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Monday, February 18, 2019

 

The Sky This Week - Thursday February 21 to Thursday February 28

The Last Quarter Moon is Tuesday, February 26. Mars is visible low in the evening skies.  Jupiter is high in the morning skies above Saturn and bright Venus. The waning Moon is close to Jupiter on the 28th. Saturn pulls away from Venus over the week. Comet C/2018 Y1 (Iwamoto) is be bright enough to be easily seen in binoculars but moonlight interferes early in the week.

Last Quarter Moon is Tuesday, February 26.


Morning  sky on Thursday, February 28 looking east as seen from Adelaide at 5:32 ACDST (90 minutes before sunrise). Jupiter is high in the morning sky above the pair of Venus and Saturn below it. At this time Venus and Saturn are moving away from each other. The left upper insert inset shows the telescopic view of Venus at this time. the lower left insert shows the telescopic view of Jupiter at the same scale and the lower right that of Saturn.

Similar views will be seen elsewhere in Australia at the equivalent local time (90 minutes before sunrise).
 
Evening sky on  Saturday, February 23 as seen looking north-west from Adelaide at 21:30 ACDST (90 minutes after sunset). Mars is the brightest object above the western horizon.

The Pleiades and Hyades also grace the north-western sky.

Similar views will be seen throughout Australia at the equivalent local time (90 minutes after sunset, click to embiggen).


 
Comet C/2018 Y1 as seen looking north from Adelaide at 21:30 ACDST (90 minutes after sunset) on Saturday, February 23, when the comet is highest. Similar views will be seen in elsewhere in Australia at the equivalent local time (90 minutes after sunset,click to embiggen).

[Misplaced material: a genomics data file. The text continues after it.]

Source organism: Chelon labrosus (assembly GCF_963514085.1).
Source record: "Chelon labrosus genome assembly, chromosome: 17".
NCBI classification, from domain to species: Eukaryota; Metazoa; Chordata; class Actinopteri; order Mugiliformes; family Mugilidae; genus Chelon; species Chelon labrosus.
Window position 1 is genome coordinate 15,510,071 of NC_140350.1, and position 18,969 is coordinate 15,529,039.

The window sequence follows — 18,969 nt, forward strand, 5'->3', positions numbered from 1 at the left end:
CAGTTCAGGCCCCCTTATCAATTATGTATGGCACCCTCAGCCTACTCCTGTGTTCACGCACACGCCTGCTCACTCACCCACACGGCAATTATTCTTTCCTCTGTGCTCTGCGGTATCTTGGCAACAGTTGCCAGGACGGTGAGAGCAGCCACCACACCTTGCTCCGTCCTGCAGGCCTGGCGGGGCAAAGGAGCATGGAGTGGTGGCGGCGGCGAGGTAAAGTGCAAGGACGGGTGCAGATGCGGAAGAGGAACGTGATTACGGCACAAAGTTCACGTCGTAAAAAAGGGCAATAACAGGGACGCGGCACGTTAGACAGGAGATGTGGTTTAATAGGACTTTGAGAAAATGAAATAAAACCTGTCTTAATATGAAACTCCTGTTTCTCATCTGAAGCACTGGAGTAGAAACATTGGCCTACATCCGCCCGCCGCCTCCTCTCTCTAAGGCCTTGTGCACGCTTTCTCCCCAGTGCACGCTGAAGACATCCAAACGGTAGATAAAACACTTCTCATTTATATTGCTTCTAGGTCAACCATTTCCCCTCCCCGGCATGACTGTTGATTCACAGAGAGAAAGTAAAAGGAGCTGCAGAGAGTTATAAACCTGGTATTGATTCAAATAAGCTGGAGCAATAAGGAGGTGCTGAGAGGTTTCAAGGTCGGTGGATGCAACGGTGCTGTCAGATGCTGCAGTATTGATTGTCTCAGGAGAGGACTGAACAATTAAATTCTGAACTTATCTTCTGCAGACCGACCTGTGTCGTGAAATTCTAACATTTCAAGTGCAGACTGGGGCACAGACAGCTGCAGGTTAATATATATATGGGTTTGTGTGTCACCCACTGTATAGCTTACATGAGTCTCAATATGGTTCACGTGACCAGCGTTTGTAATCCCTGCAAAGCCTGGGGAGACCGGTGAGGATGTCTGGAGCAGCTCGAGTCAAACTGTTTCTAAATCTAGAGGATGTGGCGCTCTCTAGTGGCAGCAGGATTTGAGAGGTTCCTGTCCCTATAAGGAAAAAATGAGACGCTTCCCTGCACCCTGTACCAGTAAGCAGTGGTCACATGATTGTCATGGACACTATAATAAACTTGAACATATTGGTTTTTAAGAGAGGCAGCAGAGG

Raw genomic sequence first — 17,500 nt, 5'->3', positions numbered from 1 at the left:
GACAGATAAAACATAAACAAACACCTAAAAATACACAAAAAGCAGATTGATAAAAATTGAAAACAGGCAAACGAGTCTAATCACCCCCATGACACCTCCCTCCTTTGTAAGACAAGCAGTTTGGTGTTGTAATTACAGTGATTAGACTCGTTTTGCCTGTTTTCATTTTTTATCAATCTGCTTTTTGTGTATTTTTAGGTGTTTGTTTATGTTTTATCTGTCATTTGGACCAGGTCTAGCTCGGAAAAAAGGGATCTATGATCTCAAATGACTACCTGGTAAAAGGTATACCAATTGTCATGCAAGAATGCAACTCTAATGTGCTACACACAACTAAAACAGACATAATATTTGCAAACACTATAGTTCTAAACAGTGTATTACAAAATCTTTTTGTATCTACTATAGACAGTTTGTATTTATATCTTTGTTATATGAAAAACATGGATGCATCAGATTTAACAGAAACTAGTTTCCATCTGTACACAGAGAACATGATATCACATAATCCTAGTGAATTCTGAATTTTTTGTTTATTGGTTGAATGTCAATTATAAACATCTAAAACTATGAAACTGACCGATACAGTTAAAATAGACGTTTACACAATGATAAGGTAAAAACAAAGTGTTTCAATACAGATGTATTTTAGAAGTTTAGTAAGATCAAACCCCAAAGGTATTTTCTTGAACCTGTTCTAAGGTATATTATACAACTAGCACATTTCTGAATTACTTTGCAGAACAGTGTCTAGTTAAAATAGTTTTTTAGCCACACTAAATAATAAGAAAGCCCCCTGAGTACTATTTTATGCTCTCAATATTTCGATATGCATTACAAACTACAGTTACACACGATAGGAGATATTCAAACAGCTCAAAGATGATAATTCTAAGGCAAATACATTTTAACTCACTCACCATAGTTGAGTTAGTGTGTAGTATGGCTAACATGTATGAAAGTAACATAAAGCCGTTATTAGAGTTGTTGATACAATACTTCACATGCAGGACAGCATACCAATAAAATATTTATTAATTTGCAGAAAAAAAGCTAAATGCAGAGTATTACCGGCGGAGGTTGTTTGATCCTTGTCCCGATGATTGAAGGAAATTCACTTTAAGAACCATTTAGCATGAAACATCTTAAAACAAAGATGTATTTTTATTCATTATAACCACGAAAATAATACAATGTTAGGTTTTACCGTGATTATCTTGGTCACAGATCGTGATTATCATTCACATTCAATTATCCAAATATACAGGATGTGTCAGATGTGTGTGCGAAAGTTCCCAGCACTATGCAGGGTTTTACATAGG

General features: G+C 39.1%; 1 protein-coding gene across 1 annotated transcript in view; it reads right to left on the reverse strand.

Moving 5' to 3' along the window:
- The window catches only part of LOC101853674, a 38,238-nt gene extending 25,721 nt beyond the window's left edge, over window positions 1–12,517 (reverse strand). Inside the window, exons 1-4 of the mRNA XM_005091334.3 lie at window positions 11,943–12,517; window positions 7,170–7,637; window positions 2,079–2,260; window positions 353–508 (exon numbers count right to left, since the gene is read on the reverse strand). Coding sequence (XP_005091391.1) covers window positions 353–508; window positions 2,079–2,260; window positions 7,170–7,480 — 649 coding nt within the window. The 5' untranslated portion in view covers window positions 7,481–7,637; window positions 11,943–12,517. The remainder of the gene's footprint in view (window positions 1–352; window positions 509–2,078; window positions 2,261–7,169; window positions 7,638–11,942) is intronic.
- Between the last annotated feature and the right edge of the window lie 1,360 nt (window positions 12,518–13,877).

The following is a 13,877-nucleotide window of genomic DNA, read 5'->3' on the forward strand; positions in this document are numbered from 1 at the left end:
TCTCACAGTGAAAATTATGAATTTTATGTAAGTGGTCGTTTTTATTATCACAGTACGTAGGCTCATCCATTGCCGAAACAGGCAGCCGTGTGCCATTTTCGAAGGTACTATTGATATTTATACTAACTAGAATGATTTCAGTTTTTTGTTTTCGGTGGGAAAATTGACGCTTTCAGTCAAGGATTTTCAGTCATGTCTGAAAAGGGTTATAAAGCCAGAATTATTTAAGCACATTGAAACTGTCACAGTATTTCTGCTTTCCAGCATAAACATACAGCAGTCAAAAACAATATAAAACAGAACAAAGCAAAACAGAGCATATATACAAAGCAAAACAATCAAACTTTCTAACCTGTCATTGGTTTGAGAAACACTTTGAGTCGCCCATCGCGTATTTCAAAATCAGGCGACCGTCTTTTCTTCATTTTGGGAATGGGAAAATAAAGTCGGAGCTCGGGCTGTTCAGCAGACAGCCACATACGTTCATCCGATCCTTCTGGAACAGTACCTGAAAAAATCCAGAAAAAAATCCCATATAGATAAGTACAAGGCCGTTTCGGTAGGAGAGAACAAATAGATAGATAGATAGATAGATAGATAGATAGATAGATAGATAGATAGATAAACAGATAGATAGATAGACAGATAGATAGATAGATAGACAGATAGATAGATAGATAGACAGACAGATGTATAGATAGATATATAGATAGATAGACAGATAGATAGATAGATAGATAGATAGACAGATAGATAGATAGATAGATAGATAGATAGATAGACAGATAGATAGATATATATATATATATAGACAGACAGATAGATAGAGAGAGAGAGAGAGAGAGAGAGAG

C/2018 Y1 is a "bright" comet that should be readily visible in binoculars, however, at the beginning of the week the Moon interferes significantly with seeing it. Later in the week the comet is well placed for viewing. However this is the last week of good viewing from Australia.

More details and black and white charts suitable for printing are here.


Venus is bright in the morning skies below Jupiter and Saturn. The pair are closest on the 19th. but are now moving away from each other as Saturn climbs higher.

Mercury  is lost in the twilight

Jupiter  climbs higher in the morning sky. On the morning of the 28t the waning Mon is clsoe to Jupiter.

Mars is in Pisces and is readily seen as the brightest object in the western evening sky. Mars sets around 10:30pm.

Saturn is climbs higher in the morning sky heading away from Venus.

 Printable PDF maps of the Eastern sky at 10 pm AEDST, Western sky at 10 pm AEDST. For further details and more information on what's up in the sky, see Southern Skywatch.

Cloud cover predictions can be found at SkippySky.

Here is the near-real time satellite view of the clouds (day and night) http://satview.bom.gov.au/

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